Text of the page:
• monster-barring: modifying your definition to exclude the counterexamples, regardless of how ad hoc it looks
• exception-barring: retreating to an overly conservative but completely safe definition

And I have to remark, when you have one theorem and one definition that you are allowed to change at will, it looks like cheating. More commonly, errors are found in proofs (rather than in definitions) but can be fixed, with the theorem statement at worst marginally affected.

Perhaps we still have in mind a group of students watching Archimedes draw circles in the sand and all agreeing that his proof is valid. We don’t have that immediacy any more. Today, doing mathematics necessarily requires trusting tens of thousands of pages of other people’s work. So, how about trusting some software?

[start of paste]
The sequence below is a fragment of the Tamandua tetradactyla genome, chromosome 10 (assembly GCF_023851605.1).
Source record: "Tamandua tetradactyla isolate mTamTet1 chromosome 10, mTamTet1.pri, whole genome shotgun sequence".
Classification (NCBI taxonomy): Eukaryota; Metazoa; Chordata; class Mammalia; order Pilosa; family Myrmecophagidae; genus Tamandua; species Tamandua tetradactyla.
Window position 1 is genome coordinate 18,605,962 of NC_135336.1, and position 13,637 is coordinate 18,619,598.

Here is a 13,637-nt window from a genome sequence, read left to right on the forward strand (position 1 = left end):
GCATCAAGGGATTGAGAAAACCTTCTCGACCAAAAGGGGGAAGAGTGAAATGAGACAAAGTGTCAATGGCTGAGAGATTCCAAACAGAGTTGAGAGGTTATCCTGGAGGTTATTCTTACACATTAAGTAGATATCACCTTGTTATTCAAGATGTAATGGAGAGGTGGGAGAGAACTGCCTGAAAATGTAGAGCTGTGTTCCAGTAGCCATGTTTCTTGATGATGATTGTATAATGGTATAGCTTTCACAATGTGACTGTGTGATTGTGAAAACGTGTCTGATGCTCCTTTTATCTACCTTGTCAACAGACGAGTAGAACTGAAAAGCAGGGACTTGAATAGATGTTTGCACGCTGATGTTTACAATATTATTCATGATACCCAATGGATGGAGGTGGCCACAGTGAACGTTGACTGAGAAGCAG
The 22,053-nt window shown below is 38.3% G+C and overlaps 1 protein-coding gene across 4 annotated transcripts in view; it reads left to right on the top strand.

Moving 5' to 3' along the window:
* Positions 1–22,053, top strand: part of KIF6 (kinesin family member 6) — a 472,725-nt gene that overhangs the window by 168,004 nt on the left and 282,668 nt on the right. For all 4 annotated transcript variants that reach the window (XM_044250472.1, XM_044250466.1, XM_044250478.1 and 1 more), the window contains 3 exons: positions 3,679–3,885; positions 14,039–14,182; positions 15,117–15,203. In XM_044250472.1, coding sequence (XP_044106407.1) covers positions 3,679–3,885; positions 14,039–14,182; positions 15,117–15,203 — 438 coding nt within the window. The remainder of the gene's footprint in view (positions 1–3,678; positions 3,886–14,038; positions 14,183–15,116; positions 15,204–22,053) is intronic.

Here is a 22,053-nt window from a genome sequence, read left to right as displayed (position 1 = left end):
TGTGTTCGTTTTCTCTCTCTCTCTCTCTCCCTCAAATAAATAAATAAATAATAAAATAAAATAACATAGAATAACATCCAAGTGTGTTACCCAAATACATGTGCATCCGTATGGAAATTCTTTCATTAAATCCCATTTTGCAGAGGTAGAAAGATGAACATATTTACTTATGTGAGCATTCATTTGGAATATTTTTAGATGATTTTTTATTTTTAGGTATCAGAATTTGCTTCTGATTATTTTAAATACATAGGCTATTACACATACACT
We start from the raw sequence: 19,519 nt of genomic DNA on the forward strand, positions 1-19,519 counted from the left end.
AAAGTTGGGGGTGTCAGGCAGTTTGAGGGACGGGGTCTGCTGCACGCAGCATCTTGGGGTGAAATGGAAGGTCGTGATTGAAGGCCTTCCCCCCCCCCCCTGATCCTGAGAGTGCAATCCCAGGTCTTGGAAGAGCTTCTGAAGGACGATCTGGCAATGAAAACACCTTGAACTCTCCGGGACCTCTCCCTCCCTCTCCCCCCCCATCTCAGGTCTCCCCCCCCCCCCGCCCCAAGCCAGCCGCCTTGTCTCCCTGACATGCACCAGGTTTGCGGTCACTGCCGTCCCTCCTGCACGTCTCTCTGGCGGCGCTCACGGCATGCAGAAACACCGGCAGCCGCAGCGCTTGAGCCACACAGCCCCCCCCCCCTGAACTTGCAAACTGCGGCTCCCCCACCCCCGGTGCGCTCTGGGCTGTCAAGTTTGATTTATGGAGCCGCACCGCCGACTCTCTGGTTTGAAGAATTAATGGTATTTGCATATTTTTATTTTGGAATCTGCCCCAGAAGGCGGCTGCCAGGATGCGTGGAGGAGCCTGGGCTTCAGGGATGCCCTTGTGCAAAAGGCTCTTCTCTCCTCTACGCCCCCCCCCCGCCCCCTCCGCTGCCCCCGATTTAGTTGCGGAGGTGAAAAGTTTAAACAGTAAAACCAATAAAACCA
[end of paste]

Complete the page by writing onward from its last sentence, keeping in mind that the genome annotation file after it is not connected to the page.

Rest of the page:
Some fundamental desiderata for proofs

A recent paper2 discusses some widely accepted characteristics of mathematical proofs:

1. Proofs are convincing.
2. Proofs are surveyable.
3. Proofs are formalisable.

I like these because, ipso facto, any proof conducted using a proof assistant is not merely formalisable but has literally just been formalised, both in the sense of being expressed in some sort of high-level logical language and in the sense of having been reduced to primitive logical inferences. Not all formal proofs are surveyable but some certainly are, with both Mizar and Isabelle/HOL’s Isar language specifically designed for legibility. As for convincing: there can be no handwaving in a machine proof. As a rule, machines are much harder to convince than a knowledgeable mathematician, and machine proof contains not gaps but rather excessive detail.